After the usual consultation process Ofcom has announced the minimum requirements for battery backup on Fibre to the Premises (FTTP/FTTH) products. Currently the number of FTTP installs are so small that this is not much of a problem, but with some of the BT £2.5bn investment going towards the full fibre solution, and other players like Hyperoptic, Fujitsu, Virgin Media, CityFibre also starting to move into this arena it is something that needed addressing. This also affects community solutions, particularly if in a rural area where power cuts are more common, e.g. use of overhead power cables. If plans come to fruition we are looking at some four million FTTP properties in the next few years around the UK.
The current situation is that with the delivery of a massive chunk of broadband and telephone services over a pair of copper wires that in the time of a power cut, a non-powered telephone will continue to work and support lifeline services (999/112). For households that have moved to embrace DECT cordless handsets remember that if the power to your property fails they will not work unless you have your own battery backup for the basestation.
"Our consultation therefore proposed the following principles, applying to both new-build and 'overlay' FTTP deployments:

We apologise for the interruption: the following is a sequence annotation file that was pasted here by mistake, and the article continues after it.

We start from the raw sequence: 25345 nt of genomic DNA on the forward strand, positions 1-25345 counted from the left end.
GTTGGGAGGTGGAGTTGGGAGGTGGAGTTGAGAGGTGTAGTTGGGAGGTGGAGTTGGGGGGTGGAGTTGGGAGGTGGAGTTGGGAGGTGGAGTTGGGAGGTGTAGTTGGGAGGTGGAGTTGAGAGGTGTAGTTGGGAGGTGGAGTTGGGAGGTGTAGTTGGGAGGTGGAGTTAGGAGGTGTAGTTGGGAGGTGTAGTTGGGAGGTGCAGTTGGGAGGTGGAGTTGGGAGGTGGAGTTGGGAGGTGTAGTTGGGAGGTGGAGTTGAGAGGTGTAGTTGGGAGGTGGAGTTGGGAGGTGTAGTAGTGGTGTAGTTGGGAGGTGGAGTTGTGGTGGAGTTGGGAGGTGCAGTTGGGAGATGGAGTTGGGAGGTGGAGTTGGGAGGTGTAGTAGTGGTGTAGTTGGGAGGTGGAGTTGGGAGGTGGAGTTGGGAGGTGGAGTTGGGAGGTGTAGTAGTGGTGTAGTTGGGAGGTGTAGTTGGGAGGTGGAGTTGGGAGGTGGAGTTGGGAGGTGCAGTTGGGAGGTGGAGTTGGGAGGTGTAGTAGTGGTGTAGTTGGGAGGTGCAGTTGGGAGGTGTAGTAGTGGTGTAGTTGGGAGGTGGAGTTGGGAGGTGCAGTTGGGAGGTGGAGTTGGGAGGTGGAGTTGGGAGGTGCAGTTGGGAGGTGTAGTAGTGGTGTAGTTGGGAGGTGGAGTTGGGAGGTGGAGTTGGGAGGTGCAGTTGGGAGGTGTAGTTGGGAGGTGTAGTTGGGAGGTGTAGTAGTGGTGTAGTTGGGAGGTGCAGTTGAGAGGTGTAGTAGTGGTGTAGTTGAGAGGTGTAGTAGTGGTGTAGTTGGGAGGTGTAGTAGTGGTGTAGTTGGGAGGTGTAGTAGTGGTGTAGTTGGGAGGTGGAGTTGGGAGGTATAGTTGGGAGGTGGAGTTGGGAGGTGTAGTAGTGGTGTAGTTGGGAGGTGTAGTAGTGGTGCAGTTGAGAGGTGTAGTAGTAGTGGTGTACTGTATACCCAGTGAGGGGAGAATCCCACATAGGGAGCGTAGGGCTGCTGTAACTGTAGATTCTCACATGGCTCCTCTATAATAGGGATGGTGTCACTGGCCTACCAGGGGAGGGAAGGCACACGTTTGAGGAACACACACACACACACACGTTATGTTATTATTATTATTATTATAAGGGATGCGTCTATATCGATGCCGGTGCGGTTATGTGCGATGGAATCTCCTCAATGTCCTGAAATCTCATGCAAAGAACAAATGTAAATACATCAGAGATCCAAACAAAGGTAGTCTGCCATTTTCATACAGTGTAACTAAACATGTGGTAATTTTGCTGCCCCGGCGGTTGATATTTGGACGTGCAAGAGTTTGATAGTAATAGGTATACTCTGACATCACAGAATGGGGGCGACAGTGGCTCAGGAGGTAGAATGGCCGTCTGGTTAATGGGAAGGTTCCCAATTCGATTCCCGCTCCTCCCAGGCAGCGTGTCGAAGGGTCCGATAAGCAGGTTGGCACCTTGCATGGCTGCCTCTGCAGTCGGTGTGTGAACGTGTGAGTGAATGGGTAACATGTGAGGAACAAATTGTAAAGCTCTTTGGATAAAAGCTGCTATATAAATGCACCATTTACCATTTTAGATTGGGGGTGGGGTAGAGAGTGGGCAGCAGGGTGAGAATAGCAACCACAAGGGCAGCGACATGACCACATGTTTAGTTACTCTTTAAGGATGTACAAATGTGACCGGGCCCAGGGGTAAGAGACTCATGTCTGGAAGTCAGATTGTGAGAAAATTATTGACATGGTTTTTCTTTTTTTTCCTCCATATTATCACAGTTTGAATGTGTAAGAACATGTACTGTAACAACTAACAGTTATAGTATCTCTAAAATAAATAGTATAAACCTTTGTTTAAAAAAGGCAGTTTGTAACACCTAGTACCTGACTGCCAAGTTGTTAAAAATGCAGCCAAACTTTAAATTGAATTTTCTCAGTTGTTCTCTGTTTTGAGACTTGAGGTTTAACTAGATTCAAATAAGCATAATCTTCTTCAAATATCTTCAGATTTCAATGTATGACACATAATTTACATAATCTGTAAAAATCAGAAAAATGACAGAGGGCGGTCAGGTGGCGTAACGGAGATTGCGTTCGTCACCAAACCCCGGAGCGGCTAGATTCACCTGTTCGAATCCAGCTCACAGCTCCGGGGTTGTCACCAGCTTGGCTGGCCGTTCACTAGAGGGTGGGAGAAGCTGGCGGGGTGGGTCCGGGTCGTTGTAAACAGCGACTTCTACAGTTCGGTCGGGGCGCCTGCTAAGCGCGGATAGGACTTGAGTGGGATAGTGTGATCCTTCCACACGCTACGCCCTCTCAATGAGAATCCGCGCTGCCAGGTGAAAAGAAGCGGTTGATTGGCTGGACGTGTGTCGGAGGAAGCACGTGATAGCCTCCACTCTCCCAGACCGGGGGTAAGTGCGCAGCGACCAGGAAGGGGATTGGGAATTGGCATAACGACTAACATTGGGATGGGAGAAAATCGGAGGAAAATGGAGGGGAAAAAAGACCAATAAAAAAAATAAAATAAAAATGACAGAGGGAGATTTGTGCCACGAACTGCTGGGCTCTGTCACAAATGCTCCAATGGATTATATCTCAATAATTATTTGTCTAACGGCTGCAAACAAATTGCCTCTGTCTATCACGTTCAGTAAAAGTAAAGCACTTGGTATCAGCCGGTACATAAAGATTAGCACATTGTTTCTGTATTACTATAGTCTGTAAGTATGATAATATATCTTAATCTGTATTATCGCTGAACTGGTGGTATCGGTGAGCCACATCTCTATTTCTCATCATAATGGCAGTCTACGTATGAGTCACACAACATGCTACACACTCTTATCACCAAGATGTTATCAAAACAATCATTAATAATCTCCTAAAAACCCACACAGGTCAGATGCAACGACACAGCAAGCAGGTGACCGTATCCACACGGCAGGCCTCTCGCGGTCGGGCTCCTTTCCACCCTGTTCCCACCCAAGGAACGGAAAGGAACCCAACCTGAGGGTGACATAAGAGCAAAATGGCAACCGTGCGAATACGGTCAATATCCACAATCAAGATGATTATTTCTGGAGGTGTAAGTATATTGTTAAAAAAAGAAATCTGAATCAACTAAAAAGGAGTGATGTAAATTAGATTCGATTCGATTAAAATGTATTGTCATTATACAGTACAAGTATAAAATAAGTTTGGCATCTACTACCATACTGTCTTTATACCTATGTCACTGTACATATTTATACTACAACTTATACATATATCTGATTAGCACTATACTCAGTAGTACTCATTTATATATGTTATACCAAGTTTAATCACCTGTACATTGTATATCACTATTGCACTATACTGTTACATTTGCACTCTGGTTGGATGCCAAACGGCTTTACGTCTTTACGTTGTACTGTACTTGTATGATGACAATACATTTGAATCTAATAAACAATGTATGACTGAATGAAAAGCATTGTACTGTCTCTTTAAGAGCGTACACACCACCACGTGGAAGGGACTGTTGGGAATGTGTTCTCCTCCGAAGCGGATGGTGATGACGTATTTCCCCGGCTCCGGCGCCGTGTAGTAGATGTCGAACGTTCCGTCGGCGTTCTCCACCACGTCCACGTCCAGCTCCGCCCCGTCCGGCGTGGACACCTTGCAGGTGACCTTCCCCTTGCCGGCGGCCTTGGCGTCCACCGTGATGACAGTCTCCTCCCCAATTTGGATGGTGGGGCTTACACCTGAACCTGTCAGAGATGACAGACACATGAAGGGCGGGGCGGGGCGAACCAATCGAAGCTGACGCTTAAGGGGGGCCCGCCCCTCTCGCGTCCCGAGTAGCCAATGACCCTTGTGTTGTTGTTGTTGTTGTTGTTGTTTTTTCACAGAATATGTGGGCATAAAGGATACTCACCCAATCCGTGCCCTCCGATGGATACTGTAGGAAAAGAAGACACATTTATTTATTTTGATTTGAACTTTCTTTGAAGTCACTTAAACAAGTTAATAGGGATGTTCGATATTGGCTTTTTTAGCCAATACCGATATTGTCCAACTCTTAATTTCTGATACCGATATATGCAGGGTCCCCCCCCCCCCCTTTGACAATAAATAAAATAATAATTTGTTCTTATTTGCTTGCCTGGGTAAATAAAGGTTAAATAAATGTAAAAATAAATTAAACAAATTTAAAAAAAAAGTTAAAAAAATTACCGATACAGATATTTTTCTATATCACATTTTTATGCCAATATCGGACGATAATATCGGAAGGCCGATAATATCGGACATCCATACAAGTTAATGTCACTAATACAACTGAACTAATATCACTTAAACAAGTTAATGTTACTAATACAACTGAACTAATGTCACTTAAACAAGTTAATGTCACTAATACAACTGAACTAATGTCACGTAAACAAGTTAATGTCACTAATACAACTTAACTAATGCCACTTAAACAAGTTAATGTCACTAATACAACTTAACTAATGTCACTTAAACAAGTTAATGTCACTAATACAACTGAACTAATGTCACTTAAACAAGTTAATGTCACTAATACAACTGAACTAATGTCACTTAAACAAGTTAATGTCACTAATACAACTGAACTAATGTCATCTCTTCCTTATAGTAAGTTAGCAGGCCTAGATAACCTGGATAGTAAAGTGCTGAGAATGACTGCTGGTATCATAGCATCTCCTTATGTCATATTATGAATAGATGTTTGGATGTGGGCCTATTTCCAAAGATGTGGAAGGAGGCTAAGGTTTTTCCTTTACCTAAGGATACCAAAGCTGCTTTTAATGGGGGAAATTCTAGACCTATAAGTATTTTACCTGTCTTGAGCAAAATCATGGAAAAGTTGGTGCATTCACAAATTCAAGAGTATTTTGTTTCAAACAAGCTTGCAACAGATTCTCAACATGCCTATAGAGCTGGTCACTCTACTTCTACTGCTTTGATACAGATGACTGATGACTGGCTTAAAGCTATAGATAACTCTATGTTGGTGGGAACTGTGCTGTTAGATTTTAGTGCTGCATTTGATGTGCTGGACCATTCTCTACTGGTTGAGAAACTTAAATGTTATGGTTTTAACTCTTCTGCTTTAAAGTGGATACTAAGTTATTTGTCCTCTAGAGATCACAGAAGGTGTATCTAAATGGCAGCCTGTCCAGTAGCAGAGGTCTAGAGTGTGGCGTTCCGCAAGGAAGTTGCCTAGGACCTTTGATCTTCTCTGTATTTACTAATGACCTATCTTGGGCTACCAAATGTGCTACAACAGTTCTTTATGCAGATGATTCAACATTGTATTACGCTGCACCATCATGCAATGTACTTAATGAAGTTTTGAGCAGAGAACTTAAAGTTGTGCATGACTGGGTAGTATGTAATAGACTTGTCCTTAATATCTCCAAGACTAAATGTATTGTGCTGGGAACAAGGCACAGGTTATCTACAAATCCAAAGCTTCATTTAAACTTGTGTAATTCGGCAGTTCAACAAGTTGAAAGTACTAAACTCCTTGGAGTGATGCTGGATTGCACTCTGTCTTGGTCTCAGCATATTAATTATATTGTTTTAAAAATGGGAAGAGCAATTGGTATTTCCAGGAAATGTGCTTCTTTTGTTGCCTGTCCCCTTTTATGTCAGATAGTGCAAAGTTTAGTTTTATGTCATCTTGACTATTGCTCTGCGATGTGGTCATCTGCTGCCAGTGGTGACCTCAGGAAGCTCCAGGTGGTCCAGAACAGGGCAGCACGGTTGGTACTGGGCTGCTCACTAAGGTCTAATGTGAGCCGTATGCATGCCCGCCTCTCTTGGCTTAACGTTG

- A battery back-up should always be provided to support publicly available telephone services (PATS) provided over FTTP.
- The minimum duration of the back-up facility should be 1 hour.
- Communications providers should take appropriate steps to ensure that the needs of vulnerable consumers requiring additional protection, who depend on 999/112 to a greater extent that the majority of the population, are addressed."Ofcom guidelines on the use of battery back-up to protect lifeline
The issue of identifying vulnerable customers is important, as it means FTTP providers need to ensure that they either supply several battery size options, or provide a larger backup solution to all customers. A key point is that the guidelines are there to ensure access to lifeline services, thus premises hardware that can intelligently switch to a low power mode to pro-long battery life may help to avoid bulky hardware.
To date, the general solution to the issue of lifeline services and fibre to the premises has been for people to retain their copper landline, but with the new guidelines, the scope is increased to remove the copper network in an area, or at least reduce its footprint massively. In terms of rolling out fibre networks, this can help to free up space in ducting, and carries the prospect of reduced network maintenance.
Those readers with longer memories may recall in 2008, Ofcom talked about expecting a four hour backup for new build FTTP properties. The difficulties in providing this in terms of cost, difficulty to install and the issue of maintenance has led us towards todays issuing of a new guideline.